A core value of ours, we pride ourselves on staying involved in the community by educating our children on the importance of conservation and treating our land right.

Through scholarships, we provide opportunities for students, teachers and our youth to learn more about helping the environment.

High School Scholarships

  • The NRD offers seniors in high school and juniors in college the opportunity to apply for a $500 scholarship. They must major in a specified natural resources field with a 2 or 4 year degree. An applicant must reside or originate from within the NRD boundary to be eligible. Six scholarships will be given each spring to students from six different schools.
  • Applications are sent out to every school in the District.

Youth Scholarships

  • Students that plan to attend an environmental development camp during the summer may apply for a grant. Other workshops may be considered pending review by the NRD staff. The amount of a grant will vary and will be distributed throughout a seven-county area.
  • Application forms are sent to all county extension offices and made available to students.

Teacher Workshop Scholarships

  • Teachers that hold a position within the boundaries of the Little Blue NRD may apply for grant funds toward an environmental workshop. The grant amount is $25.
  • Teachers interested in the funding can write a letter briefly describing the workshop and mail it to the NRD for consideration. Teachers who receive a grant are asked to send a copy of the total receipt of the workshop to the NRD.
  • The NRD also offers environmental education resource materials, activities and special events throughout the seven-county District. If you have an idea, never say never, just ask.

Water/Earth Jamboree

The Water and Earth Jamboree educate 5th & 6th grade students through a variety of hands-on learning experiences which highlight the role of being a good steward of the environment.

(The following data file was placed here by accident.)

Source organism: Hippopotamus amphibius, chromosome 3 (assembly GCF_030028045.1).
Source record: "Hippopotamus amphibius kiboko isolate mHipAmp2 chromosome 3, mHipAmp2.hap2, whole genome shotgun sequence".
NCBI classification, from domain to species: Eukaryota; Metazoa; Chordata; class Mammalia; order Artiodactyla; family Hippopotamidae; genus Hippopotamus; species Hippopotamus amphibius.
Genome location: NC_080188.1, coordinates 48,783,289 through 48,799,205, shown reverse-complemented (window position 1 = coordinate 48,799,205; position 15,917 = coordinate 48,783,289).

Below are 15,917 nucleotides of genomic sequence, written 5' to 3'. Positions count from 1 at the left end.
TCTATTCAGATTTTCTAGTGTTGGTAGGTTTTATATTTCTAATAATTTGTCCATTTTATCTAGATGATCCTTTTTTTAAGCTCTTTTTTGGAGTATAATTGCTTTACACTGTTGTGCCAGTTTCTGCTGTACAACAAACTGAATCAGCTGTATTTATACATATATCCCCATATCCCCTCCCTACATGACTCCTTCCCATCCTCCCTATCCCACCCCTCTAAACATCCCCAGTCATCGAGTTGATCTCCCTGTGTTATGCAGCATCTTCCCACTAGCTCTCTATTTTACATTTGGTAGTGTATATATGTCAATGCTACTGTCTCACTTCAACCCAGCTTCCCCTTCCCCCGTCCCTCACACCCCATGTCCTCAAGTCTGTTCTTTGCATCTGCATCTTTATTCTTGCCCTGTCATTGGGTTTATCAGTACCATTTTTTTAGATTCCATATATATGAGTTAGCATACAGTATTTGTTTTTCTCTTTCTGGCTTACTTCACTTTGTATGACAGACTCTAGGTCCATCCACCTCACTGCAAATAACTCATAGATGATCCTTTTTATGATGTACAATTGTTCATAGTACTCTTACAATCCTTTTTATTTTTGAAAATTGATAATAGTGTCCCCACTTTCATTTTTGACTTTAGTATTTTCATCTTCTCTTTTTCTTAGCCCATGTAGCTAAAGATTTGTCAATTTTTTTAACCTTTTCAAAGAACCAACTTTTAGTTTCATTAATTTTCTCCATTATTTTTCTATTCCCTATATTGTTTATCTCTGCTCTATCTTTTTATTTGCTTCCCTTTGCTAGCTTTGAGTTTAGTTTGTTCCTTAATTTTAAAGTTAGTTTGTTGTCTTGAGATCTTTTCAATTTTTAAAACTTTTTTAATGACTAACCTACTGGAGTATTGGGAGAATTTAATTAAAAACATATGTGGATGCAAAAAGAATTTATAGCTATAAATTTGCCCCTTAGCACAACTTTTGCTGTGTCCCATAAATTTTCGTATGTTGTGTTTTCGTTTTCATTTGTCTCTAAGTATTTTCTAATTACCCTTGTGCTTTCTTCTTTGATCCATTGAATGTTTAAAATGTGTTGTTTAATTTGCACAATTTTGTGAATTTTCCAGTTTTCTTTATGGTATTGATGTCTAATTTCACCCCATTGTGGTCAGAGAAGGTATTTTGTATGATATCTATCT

• The Jamborees are offered to schools free of charge and provide teachers with a pre-test and detailed information they can utilize in their curriculum.  The Jamborees are provided by the Little Blue NRD and several other sponsors and are held on an annual rotatonal basis in the fall of the year.
  • The Water Jamboree is held at Liberty Cove Recreation Area southwest of Lawrence, NE. Liberty Cove is owned and operated by the Little Blue NRD. Some sessions of the Water Jamboree include:  Life in Lake Liberty, Wetland Wonders, Going with the Irrigation Flow, and Life outside Lake Liberty.
  • The Earth Jamboree is held at the Clay County Fairgrounds in Clay Center, NE. Some sessions of the Earth Jamboree include: Science on the Farm, Beat a Leaf, Treasure Hunt, and Shop or Drop.

Land/Range Judging

The Little Blue NRD assists in sponsoring the Land and Range Judging competitions.  The events give high school FFA students the opportunity to compete against area schools in various aspects of each particular competition.  Winners in each contest advance to compete at the state level.

  • In the Land Judging Contest the top three teams advance to the State Competition. Only one team from each school can compete at the state contest, even if they rank higher in the contest. The event is sponsored by the Little Blue NRD, NRCS and County Extension.